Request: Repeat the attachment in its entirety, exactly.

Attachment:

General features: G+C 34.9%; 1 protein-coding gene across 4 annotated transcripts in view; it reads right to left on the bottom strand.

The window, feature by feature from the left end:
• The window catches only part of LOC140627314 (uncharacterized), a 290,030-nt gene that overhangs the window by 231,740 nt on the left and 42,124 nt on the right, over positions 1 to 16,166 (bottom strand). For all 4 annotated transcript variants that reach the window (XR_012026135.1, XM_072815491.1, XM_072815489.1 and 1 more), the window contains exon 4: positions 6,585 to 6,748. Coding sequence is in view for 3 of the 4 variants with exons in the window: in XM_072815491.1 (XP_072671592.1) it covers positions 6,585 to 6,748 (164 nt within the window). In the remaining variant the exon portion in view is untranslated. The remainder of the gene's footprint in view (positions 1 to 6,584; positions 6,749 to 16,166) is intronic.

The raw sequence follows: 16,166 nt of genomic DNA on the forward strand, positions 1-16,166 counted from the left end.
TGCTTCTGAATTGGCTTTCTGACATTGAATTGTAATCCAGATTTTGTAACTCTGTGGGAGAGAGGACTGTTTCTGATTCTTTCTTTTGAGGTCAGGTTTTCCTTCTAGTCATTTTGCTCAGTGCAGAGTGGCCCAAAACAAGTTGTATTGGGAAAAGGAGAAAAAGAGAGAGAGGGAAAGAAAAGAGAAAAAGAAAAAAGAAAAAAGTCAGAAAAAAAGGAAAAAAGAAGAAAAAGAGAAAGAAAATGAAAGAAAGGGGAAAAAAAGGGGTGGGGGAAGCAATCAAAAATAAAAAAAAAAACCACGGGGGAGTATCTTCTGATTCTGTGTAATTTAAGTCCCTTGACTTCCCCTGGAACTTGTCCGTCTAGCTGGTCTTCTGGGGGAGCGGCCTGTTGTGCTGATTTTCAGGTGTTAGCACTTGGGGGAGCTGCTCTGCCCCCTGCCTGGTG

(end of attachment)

General features: G+C 34.9%; 1 protein-coding gene across 4 annotated transcripts in view; it reads right to left on the bottom strand.

The window, feature by feature from the left end:
• The window catches only part of LOC140627314 (uncharacterized), a 290,030-nt gene that overhangs the window by 231,740 nt on the left and 42,124 nt on the right, over positions 1 to 16,166 (bottom strand). For all 4 annotated transcript variants that reach the window (XR_012026135.1, XM_072815491.1, XM_072815489.1 and 1 more), the window contains exon 4: positions 6,585 to 6,748. Coding sequence is in view for 3 of the 4 variants with exons in the window: in XM_072815491.1 (XP_072671592.1) it covers positions 6,585 to 6,748 (164 nt within the window). In the remaining variant the exon portion in view is untranslated. The remainder of the gene's footprint in view (positions 1 to 6,584; positions 6,749 to 16,166) is intronic.

The raw sequence follows: 16,166 nt of genomic DNA on the forward strand, positions 1-16,166 counted from the left end.
TGCTTCTGAATTGGCTTTCTGACATTGAATTGTAATCCAGATTTTGTAACTCTGTGGGAGAGAGGACTGTTTCTGATTCTTTCTTTTGAGGTCAGGTTTTCCTTCTAGTCATTTTGCTCAGTGCAGAGTGGCCCAAAACAAGTTGTATTGGGAAAAGGAGAAAAAGAGAGAGAGGGAAAGAAAAGAGAAAAAGAAAAAAGAAAAAAGTCAGAAAAAAAGGAAAAAAGAAGAAAAAGAGAAAGAAAATGAAAGAAAGGGGAAAAAAAGGGGTGGGGGAAGCAATCAAAAATAAAAAAAAAAACCACGGGGGAGTATCTTCTGATTCTGTGTAATTTAAGTCCCTTGACTTCCCCTGGAACTTGTCCGTCTAGCTGGTCTTCTGGGGGAGCGGCCTGTTGTGCTGATTTTCAGGTGTTAGCACTTGGGGGAGCTGCTCTGCCCCCTGCCTGGTG